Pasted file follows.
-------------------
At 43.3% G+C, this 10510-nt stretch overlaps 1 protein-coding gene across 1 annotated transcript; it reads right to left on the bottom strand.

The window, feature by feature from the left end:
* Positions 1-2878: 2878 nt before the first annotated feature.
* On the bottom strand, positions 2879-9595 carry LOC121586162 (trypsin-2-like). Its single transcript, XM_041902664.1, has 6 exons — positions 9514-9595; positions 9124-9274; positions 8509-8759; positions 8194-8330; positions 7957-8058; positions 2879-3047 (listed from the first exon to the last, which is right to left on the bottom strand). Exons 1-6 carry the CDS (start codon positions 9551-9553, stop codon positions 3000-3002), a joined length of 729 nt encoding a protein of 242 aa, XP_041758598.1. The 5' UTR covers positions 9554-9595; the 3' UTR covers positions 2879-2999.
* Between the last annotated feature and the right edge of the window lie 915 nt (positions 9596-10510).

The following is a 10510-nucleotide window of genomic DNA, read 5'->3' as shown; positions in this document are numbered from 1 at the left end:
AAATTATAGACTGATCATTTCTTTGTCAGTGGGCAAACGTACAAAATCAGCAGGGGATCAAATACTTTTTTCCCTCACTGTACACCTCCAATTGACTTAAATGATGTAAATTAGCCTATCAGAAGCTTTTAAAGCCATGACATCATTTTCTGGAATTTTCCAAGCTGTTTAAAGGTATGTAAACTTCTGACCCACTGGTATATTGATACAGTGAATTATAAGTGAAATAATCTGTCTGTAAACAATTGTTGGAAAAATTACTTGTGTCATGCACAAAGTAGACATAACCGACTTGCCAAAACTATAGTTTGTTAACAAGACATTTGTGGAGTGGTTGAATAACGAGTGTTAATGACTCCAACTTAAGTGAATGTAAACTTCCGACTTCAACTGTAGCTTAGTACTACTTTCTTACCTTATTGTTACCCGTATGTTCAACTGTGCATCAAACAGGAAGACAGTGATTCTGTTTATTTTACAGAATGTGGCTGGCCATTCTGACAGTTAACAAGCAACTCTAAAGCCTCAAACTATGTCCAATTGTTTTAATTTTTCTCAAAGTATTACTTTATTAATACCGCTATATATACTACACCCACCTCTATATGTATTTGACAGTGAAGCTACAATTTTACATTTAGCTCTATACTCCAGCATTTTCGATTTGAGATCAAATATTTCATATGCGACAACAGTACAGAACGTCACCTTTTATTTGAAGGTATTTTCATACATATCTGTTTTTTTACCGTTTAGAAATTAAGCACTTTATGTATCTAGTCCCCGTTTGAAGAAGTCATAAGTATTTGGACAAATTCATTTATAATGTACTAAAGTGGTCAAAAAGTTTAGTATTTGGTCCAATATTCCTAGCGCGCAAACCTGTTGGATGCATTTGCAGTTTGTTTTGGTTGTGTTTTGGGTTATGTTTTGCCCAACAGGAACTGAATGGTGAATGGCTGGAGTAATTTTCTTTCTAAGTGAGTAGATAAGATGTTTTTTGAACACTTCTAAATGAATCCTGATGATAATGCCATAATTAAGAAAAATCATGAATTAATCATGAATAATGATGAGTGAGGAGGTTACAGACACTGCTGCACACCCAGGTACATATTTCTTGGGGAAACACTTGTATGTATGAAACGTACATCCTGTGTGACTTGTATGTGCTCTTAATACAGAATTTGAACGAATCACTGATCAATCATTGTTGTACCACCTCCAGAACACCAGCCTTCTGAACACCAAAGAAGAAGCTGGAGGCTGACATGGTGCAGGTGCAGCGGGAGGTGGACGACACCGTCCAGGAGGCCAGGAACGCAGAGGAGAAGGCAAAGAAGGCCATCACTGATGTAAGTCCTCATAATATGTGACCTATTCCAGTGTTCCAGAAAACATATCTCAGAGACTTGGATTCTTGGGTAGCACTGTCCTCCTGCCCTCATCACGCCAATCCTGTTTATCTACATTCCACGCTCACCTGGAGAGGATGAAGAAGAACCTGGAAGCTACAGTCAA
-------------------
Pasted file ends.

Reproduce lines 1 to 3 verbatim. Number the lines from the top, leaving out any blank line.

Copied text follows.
At 43.3% G+C, this 10510-nt stretch overlaps 1 protein-coding gene across 1 annotated transcript; it reads right to left on the bottom strand.

The window, feature by feature from the left end:
* Positions 1-2878: 2878 nt before the first annotated feature.